An interesting question that I have faced from only a couple of times. There will be different views about how to proceed and all I can tell you is what my client's have done (with my advice). When my client has obtained and eviction Order from the Landlord and Tenant Board I have them file the Order with the Court Enforcement Office/Sheriff. The Sheriff then posts the Notice to Vacate and enforces the Order. If, before the sheriff enforces the order, the tenant files an appeal to the Divisional Court within the Rules of Civil Procedure then an automatic Stay of the eviction order flows from the delivery of the Notice of Appeal. Under the Rules, delivery means served and filed. If no appeal is delivered then the sheriff enforces the eviction order.

      An appeal filed after enforcement does not in my opinion void the action of the Sheriff. I see no legal reason to put the tenant back in possession of the rental unit--especially if the basis of the Appeal appears to be frivolous and vexatious and designed only to effect a delay.

      In my view, it is reasonable to maintain possession of the rental unit. If the tenants want to argue let them bring a motion to the Divisional Court getting an order putting them back in possession pending the appeal. At the same time, you could bring a cross motion to argue that the appeal is frivolous, vexatious, without merit, or for conditions etc. etc.. This is what I have advised my clients in the past and the effect of the position has been that a settlement was reached. This is an especially strong position to take if it is clear that the appeal is without merit.

      Of course, if the appeal has clear merit, or the circumstances for the delay are clear and justice screams for relief--be careful. This is a rather technical area of the law and no longer a typical landlord and tenant matter. You should put all of the facts in front of a lawyer and get specific advice on your case. Matters before the Divisional Court can attract costs awards of thousands of dollars if you are wrong.

      Good luck

      Michael K. E. Thiele
      www.ottawalawyers.com

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  19. I just want to know how the law allows vexatious appeals to tenants who abuse the law. This is fraud and I wonder: could people who have been found to abuse the system multiple times not be brought to charges or have to reimburse the courts through indemnification? Also, how can landlords in ontario petition to change these laws? Is it through writing to the mpp? Please advise

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    1. Hi: The situation respecting appeals is rather complex. You are complaining about certain types of tenants but I can assure you that there are a great number of landlords who are just as bad. The appeal process that currently exists helps those tenants who are being abused by unscrupulous landlords. I do think that the current appeals system could be improved and it could be made much faster. The government consults on changes to the Residential Tenancies Act every few years--in fact we just went through such a process and you can see my submission on changes I though important in another article in this blog. Contacting your MPP is certainly a good way to go to start lobbying on these issues.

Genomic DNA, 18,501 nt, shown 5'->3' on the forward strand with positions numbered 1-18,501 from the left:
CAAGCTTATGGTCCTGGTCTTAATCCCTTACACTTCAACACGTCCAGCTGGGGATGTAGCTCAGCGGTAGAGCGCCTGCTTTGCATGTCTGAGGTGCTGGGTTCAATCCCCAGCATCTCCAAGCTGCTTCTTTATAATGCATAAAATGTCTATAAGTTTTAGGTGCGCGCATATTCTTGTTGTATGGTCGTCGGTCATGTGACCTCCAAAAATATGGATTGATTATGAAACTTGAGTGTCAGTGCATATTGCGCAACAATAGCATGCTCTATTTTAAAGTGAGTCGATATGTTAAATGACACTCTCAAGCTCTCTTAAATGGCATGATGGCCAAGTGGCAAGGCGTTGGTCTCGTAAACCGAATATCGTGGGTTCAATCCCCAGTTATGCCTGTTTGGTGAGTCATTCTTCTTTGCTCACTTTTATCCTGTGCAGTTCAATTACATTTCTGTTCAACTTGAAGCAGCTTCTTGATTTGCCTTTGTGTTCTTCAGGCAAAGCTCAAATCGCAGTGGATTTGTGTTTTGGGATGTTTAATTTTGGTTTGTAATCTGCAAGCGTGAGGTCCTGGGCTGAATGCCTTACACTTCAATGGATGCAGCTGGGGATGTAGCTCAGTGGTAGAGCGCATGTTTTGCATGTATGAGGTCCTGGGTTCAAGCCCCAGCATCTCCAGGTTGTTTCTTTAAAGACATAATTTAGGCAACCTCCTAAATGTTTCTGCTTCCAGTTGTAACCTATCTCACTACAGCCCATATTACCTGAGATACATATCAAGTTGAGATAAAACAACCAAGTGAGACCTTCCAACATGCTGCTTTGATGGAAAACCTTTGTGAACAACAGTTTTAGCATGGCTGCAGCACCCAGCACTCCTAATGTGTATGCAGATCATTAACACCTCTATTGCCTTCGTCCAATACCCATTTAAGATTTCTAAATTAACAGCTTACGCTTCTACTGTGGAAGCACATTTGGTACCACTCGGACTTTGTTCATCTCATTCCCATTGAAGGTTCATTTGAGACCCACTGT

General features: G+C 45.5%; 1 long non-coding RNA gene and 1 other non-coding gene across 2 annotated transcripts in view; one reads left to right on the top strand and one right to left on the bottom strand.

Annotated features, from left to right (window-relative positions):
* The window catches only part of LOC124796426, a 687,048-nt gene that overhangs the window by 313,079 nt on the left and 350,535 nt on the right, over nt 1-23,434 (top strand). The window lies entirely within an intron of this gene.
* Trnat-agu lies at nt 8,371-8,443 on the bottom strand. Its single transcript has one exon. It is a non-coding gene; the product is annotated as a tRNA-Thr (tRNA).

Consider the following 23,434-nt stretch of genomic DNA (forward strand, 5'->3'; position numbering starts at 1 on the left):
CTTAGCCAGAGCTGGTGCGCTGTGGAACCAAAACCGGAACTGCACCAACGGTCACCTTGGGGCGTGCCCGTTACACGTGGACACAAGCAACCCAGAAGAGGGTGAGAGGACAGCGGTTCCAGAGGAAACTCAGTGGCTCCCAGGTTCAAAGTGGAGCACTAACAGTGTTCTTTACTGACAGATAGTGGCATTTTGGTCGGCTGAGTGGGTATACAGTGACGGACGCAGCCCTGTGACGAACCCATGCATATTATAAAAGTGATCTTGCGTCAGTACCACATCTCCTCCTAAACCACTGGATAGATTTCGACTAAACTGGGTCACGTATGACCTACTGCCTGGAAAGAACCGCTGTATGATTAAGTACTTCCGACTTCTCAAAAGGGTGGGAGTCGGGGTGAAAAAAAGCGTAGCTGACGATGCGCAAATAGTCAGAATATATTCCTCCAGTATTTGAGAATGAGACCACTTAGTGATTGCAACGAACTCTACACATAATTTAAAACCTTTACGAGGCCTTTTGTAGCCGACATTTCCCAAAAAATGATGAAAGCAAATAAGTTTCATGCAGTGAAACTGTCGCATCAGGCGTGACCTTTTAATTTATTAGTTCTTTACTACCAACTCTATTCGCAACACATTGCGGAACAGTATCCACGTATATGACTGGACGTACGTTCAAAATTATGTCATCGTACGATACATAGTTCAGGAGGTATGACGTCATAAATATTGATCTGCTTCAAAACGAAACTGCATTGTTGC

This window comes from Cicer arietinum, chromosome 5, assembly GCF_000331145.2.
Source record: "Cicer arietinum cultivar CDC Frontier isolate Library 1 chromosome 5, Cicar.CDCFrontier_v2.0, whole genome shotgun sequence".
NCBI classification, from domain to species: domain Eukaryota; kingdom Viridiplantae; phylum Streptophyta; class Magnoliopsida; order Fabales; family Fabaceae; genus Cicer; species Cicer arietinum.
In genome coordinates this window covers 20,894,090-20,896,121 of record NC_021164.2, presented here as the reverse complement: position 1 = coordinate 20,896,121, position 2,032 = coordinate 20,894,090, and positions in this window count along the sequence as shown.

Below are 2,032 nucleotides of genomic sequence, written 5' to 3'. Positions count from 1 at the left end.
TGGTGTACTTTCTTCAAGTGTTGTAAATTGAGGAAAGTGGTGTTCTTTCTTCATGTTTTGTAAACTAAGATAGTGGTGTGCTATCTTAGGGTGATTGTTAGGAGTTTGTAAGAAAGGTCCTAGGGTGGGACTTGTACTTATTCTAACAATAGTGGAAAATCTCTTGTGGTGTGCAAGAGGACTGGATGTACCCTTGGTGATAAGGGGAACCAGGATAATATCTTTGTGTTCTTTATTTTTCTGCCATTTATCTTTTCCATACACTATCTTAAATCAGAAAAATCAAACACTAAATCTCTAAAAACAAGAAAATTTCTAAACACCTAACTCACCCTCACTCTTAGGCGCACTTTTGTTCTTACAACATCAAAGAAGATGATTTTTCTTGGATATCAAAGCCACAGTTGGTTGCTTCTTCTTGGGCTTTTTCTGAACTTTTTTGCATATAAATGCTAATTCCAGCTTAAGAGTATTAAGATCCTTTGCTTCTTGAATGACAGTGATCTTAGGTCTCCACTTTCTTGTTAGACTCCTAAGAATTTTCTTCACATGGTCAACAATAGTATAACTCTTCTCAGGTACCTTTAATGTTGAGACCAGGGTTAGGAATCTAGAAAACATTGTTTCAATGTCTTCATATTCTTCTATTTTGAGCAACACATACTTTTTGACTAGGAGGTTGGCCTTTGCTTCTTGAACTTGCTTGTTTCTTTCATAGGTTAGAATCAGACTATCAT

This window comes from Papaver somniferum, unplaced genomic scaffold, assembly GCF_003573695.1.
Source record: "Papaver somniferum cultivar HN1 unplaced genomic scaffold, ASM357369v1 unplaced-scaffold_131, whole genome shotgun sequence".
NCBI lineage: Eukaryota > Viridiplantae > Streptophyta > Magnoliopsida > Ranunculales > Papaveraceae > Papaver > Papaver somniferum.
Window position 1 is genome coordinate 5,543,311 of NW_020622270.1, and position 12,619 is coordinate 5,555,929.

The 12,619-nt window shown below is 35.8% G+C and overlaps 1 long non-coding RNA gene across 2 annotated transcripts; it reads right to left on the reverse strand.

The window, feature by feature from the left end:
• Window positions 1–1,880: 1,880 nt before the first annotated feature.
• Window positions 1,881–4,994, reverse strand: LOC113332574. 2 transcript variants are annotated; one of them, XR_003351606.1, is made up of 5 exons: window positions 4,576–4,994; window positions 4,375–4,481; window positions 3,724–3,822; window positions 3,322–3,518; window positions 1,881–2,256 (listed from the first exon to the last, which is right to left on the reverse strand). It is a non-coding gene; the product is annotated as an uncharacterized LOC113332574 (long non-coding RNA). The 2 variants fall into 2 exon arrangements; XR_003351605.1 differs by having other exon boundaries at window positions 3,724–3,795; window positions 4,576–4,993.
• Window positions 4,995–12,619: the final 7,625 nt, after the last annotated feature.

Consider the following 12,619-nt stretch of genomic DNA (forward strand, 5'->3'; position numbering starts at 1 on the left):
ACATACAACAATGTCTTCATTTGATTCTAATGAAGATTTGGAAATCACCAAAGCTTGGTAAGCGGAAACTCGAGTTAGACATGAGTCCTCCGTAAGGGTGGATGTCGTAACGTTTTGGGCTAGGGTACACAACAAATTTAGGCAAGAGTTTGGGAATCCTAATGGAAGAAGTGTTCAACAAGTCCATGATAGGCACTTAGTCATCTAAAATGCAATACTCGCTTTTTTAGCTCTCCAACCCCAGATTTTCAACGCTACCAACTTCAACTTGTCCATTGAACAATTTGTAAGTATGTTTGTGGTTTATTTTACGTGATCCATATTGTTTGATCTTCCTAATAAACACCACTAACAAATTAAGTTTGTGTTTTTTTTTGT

Michael K. E. Thiele
      www.ottawalawyers.com

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  20. if the sheriff enforces an eviction order giving vacant possession on the 29th day after the order was issued and u deliver the appeal properly on the 30th day does the sherrif have to stop enforcing the order?

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    1. Hi: The facts in your question are a little unclear. If the Sheriff has already enforced the order--i.e. vacant possession has been provided to the landlord, then the work is done. Filing an appeal on the 30th day is a valid appeal as you may file an appeal to the Divisional Court within 30 days of the date of the Order. An automatic stay issues upon the serving and filing of the Appeal. However, the automatic stay does not undo an eviction/enforcement that has already been carried out. That being said, and depending on the circumstances, you might consider an application to try to get reinstated to the rental unit pending the appeal (a difficult task).

      If by sheriff enforcement you simply meant that the sheriff has posted a Notice to Vacate but has not yet finished the enforcement by delivering vacant to the landlord then the Notice of Appeal, served and filed, before the sheriff comes back to give vacant possession does operate as a stay of the sheriff's notice. This means that you can not be evicted pending the hearing of the appeal or further order of the Divisional Court. With necessary modification this is also true of the an interim order staying the eviction on a Request to Review to the Landlord and Tenant Board.

      Michael K.E. Thiele
      www.ottawalawyers.com

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IMPORTANT NOTICE

Any answers provided are intended to reflect the Law of Ontario, Canada. The answers are not legal advice and no one should rely on the answers provided as legal advice. The answers are intended to be general information about Ontario Law and are the personal view of the author based on the limited facts provided to the author. The answers may not be legally accurate and may indeed be contrary to the law of Ontario. Answers and conclusions drawn may have been different if facts had been shared that have not been disclosed in the comment/question. This blog is intended to assist people in learning about Ontario Landlord and Tenant Law. However, if you have actual legal problems this blog should under no circumstances replace proper legal advice obtained by retaining a lawyer or licensed paralegal to advise you. Nothing in this blog, comments submitted or answers provided, gives rise to a solicitor and client relationship. Comments are published as submitted and commenters should be aware that if they identify themselves in a comment that their identity will become public upon the comment being published. Comments that have been published may be deleted upon request to the author.

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About Michael Thiele

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Ottawa lawyer and partner at Quinn Thiele Mineault Grodzki LLP.  Graduate of Queen's University in Kingston, Ontario.  Called to the bar in Ontario in 1997.  Undergraduate degree at Colby College, Waterville Maine, U.S.A.